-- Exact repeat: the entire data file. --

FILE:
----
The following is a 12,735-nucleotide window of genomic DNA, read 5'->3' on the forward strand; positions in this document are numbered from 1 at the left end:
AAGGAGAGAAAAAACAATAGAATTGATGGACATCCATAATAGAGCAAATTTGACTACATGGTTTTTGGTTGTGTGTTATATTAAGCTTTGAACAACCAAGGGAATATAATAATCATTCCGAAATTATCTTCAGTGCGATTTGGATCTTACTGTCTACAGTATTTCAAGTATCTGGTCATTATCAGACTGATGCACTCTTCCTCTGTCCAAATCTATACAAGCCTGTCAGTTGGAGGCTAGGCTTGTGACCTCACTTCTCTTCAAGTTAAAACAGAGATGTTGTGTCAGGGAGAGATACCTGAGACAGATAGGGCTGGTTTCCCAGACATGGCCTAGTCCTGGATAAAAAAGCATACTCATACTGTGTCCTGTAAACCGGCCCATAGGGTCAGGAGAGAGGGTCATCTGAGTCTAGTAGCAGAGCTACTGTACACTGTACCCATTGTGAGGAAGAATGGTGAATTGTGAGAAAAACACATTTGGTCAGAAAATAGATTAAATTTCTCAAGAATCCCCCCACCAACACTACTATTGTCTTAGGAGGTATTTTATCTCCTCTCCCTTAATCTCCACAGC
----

The following is a 12,735-nucleotide window of genomic DNA, read 5'->3' on the forward strand; positions in this document are numbered from 1 at the left end:
AAGGAGAGAAAAAACAATAGAATTGATGGACATCCATAATAGAGCAAATTTGACTACATGGTTTTTGGTTGTGTGTTATATTAAGCTTTGAACAACCAAGGGAATATAATAATCATTCCGAAATTATCTTCAGTGCGATTTGGATCTTACTGTCTACAGTATTTCAAGTATCTGGTCATTATCAGACTGATGCACTCTTCCTCTGTCCAAATCTATACAAGCCTGTCAGTTGGAGGCTAGGCTTGTGACCTCACTTCTCTTCAAGTTAAAACAGAGATGTTGTGTCAGGGAGAGATACCTGAGACAGATAGGGCTGGTTTCCCAGACATGGCCTAGTCCTGGATAAAAAAGCATACTCATACTGTGTCCTGTAAACCGGCCCATAGGGTCAGGAGAGAGGGTCATCTGAGTCTAGTAGCAGAGCTACTGTACACTGTACCCATTGTGAGGAAGAATGGTGAATTGTGAGAAAAACACATTTGGTCAGAAAATAGATTAAATTTCTCAAGAATCCCCCCACCAACACTACTATTGTCTTAGGAGGTATTTTATCTCCTCTCCCTTAATCTCCACAGC